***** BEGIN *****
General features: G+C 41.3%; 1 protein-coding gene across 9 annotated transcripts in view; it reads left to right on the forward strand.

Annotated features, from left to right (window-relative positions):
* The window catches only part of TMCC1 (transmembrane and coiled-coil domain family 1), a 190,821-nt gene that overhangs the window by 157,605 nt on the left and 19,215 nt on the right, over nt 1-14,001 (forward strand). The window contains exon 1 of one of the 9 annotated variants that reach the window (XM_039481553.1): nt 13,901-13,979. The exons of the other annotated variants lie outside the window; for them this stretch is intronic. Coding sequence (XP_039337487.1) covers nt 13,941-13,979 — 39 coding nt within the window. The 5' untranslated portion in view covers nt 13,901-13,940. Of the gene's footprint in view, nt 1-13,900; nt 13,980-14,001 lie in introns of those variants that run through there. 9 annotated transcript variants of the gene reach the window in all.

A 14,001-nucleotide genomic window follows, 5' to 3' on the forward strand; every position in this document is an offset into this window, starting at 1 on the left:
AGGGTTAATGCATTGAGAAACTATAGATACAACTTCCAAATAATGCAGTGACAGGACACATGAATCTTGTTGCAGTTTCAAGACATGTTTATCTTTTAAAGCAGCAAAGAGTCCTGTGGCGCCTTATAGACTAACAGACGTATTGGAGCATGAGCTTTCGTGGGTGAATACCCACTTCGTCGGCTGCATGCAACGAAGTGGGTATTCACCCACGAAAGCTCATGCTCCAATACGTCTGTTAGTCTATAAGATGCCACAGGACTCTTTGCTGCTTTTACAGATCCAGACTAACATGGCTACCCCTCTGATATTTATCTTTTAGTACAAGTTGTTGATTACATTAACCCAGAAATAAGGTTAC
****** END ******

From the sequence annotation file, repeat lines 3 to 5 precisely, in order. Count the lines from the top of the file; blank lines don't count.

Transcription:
* The window catches only part of TMCC1 (transmembrane and coiled-coil domain family 1), a 190,821-nt gene that overhangs the window by 157,605 nt on the left and 19,215 nt on the right, over nt 1-14,001 (forward strand). The window contains exon 1 of one of the 9 annotated variants that reach the window (XM_039481553.1): nt 13,901-13,979. The exons of the other annotated variants lie outside the window; for them this stretch is intronic. Coding sequence (XP_039337487.1) covers nt 13,941-13,979 — 39 coding nt within the window. The 5' untranslated portion in view covers nt 13,901-13,940. Of the gene's footprint in view, nt 1-13,900; nt 13,980-14,001 lie in introns of those variants that run through there. 9 annotated transcript variants of the gene reach the window in all.

A 14,001-nucleotide genomic window follows, 5' to 3' on the forward strand; every position in this document is an offset into this window, starting at 1 on the left:
AGGGTTAATGCATTGAGAAACTATAGATACAACTTCCAAATAATGCAGTGACAGGACACATGAATCTTGTTGCAGTTTCAAGACATGTTTATCTTTTAAAGCAGCAAAGAGTCCTGTGGCGCCTTATAGACTAACAGACGTATTGGAGCATGAGCTTTCGTGGGTGAATACCCACTTCGTCGGCTGCATGCAACGAAGTGGGTATTCACCCACGAAAGCTCATGCTCCAATACGTCTGTTAGTCTATAAGATGCCACAGGACTCTTTGCTGCTTTTACAGATCCAGACTAACATGGCTACCCCTCTGATATTTATCTTTTAGTACAAGTTGTTGATTACATTAACCCAGAAATAAGGTTAC